That still didn’t make it any easier to watch Ponder struggle through his rookie season.
Around him, the offensive line leaked. The defense dipped 13 spots to a No. 21 ranking despite a monster 22-sack season from end Jared Allen and 154 tackles from outside linebacker Chad Greenway. The coup de grace – star running back Adrian Peterson suffered a major knee injury in Week 16 against Washington on Christmas Eve.
Greenway described the entire experience en route to finishing with a 3-13 record as “humbling.”
“We got to the pinnacle and went down in a hurry,” Greenway told FOXSports.com. “If you’re bad and you know you’re bad, it sucks. But at least you know you’re bad. When you’re playing bad and you know you’re better than that, which is fairly commonplace in the NFL, it’s really frustrating to try and figure out what the problem is.”
Frazier said one of the biggest issues was not having an offseason program because of the NFL labor dispute that led to a lengthy player lockout. Frazier believes Ponder was particularly hurt because he didn’t receive much advance coaching before being thrown into action. While his passing numbers look decent enough on paper, the Vikings weren’t proficient enough offensively to avoid a negative-109 scoring differential.
“Having an offseason this year with a young quarterback made a big difference for us to be able to really show him what it takes to win in our league and how to grow at that position,” Frazier said. “And having the players around me to get a feel for my style of coaching … We did a lot of game-like situations during the offseason.”
Another offseason change: The Vikings didn’t embark on their usual spending spree after Rick Spielman was promoted to general manager and given final say on personnel moves. The focus is now on building through the draft and re-signing young players to new contracts, which is the same methodology that paid dividends for Green Bay in the post-Favre era.
Minnesota was one of this season’s early surprises with a 5-2 record that included an upset of San Francisco in Week 3. But losses in three of their past four outings — including a disastrously sloppy start that led to last Sunday’s 28-10 defeat at Chicago — have left the Vikings in a precarious position. The remaining schedule is brutal. Two games remain against Green Bay (7-4) along with a rematch against Chicago (8-3) and Week 16 trip to Houston (10-1).
Because of tiebreaker scenarios, Robison believes the only way Minnesota will make the playoffs is to “win out” and finish 11-5.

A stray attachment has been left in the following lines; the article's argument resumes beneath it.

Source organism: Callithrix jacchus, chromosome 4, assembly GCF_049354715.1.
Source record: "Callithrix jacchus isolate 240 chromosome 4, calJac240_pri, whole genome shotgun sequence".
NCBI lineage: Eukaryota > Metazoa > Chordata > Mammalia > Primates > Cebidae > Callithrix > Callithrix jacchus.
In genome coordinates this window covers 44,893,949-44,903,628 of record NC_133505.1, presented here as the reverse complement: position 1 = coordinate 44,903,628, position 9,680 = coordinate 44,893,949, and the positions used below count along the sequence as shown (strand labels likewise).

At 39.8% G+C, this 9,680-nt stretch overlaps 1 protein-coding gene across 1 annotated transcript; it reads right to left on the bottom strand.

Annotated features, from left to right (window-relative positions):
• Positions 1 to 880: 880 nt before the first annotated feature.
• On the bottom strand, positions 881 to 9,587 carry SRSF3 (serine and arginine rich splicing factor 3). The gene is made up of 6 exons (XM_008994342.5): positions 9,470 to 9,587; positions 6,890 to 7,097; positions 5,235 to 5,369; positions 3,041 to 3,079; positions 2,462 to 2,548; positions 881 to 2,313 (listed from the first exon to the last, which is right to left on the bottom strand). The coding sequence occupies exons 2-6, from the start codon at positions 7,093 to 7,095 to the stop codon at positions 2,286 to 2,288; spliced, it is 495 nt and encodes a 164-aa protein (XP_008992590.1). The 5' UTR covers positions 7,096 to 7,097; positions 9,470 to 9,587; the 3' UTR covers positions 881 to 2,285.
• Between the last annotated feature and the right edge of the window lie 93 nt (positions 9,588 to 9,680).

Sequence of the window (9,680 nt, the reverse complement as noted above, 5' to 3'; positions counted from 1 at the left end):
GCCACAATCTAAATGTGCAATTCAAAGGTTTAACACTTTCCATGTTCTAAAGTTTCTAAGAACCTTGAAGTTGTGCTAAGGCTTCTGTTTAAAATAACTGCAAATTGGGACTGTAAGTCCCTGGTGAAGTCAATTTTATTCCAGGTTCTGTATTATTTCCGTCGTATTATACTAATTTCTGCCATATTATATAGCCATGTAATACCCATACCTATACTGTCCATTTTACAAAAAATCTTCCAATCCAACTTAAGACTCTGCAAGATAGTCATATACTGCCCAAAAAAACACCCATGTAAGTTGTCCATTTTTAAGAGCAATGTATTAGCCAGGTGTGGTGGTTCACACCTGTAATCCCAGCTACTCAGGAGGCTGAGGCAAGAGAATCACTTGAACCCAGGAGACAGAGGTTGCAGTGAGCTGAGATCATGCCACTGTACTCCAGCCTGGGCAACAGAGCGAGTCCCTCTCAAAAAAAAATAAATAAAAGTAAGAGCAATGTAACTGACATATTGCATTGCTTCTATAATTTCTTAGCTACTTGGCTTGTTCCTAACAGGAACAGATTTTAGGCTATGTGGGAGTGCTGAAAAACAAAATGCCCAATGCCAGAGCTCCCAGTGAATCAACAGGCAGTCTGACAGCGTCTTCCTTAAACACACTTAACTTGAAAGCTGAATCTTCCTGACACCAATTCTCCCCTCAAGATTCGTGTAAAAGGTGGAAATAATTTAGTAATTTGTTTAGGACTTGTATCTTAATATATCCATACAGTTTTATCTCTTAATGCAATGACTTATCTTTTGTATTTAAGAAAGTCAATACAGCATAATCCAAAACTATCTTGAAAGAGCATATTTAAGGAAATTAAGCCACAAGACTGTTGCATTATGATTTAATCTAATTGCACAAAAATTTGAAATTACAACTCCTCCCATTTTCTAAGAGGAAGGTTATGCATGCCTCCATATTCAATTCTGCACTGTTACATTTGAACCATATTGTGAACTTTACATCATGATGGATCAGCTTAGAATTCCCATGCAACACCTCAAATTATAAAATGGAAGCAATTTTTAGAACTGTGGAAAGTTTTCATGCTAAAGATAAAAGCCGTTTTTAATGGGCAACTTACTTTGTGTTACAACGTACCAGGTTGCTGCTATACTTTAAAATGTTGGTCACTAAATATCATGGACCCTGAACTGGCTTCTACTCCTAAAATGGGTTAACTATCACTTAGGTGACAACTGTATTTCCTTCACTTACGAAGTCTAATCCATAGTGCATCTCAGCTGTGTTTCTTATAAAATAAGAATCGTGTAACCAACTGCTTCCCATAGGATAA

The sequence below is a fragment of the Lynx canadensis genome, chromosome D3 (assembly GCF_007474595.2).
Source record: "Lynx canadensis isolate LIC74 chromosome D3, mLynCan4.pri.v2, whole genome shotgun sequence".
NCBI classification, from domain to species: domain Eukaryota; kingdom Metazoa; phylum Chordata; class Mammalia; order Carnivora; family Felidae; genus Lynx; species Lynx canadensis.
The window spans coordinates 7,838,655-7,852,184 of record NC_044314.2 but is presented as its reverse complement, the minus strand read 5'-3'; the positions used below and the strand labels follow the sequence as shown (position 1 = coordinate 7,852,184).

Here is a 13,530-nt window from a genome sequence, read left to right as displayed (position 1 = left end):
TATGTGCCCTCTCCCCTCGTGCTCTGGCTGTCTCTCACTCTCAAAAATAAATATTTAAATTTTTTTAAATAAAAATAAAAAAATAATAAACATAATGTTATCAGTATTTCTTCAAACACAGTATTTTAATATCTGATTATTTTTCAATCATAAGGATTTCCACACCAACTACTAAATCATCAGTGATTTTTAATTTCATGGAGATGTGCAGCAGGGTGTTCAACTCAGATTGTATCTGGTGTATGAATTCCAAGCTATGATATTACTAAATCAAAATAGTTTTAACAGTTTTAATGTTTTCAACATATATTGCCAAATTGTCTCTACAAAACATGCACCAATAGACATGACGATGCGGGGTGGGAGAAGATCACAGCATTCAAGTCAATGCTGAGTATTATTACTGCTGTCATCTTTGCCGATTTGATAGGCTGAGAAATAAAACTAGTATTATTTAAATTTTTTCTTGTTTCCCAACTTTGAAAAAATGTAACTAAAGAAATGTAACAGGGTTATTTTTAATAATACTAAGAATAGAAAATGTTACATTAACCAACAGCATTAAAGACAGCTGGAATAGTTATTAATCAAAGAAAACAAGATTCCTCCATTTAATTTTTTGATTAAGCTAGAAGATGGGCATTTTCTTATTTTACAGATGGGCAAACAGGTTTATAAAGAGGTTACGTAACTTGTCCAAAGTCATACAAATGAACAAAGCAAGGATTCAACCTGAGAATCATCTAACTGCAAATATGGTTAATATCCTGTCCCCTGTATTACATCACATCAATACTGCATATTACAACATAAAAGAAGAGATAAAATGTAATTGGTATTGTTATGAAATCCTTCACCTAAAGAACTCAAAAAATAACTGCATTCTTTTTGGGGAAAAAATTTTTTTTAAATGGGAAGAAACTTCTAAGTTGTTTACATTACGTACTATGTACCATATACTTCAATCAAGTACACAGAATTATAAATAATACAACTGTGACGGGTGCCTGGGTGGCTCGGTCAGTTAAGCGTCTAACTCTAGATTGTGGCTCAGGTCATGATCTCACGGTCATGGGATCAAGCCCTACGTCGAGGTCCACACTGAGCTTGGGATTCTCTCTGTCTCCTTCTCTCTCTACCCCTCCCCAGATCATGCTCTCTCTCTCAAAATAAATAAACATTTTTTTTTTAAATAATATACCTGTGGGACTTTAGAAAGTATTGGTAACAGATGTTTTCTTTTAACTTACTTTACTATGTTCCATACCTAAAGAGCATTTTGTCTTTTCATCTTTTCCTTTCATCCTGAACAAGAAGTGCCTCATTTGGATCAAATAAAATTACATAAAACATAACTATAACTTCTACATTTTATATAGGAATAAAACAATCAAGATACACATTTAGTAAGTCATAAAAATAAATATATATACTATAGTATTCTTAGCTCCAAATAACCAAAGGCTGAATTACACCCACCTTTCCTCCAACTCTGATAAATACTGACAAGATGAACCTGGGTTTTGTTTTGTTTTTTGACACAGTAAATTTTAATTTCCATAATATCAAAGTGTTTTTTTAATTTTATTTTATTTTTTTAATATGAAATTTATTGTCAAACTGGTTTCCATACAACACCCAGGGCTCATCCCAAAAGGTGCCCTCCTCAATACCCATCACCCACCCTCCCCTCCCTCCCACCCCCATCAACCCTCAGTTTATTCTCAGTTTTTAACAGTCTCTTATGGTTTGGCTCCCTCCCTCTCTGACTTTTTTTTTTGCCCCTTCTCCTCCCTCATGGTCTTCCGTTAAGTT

“We’re inconsistent. That’s why you see a 6-5 record,” Greenway said. “We want to stay above (.500), but we’re fairly young. That leads to inconsistency, especially on the road.”
No Vikings player reflects that unevenness more than Ponder. One example: After throwing for 352 yards at Washington in Week 6, he was held to just 58 the following game by visiting Arizona.
Ponder’s downfield production is among the NFL’s worst this season, yet he also is hamstrung by a receiving corps that has produced little outside of the injured Percy Harvin (ankle) and tight end Kyle Rudolph. Even with Peterson returning to become the NFL’s current rushing leader, opposing defenses have started to get a read on the plays Ponder is running and know the deep passing game isn’t something to worry much about.
“Defensive coordinators pick up different tendencies and are going to start scheming against you,” said Ponder, who has completed 63.5 percent of his passes with 13 touchdowns and nine interceptions. “You kind of see that in all sports like a new pitcher in Major League Baseball that has some early success and then people start picking up on certain things.
“At the same time, the more I start seeing, the more things I pick up on their defenses. I’m able to get better in that area.”
Spielman told FOXSports.com he was impressed with the way Ponder handled increasing media and fan criticism — including jabs taken about his girlfriend and ESPN anchor Samantha Steele — to lead a 34-24 victory in Detroit three weeks ago.
“That said a lot about the guy,” Spielman said.
Vikings cornerback Antoine Winfield also sees Ponder making progress. But with 14 years of NFL experience, Winfield knows first-hand that “going from a seasoned veteran to a young guy is very hard” at quarterback.
“He’s coming along,” Winfield told FOXSports.com. “The coaches are working with him. But it’s a process. You don’t expect him to come in and be All-World. He’s going to make some mistakes and go through some growing pains. But I think he’ll be a better player because of it.”
The Vikings are banking on it.
"He’s still young and has a lot of growing to do, but his confidence is so much higher than it was before,” Frazier said. “His decision-making has really gotten better. His teammates really understand him now and he understands them a lot better. He’s becoming what we all hoped he could be — a guy who can lead us to big things.”
Hopefully for Minnesota, that will be a guy like Brett Favre.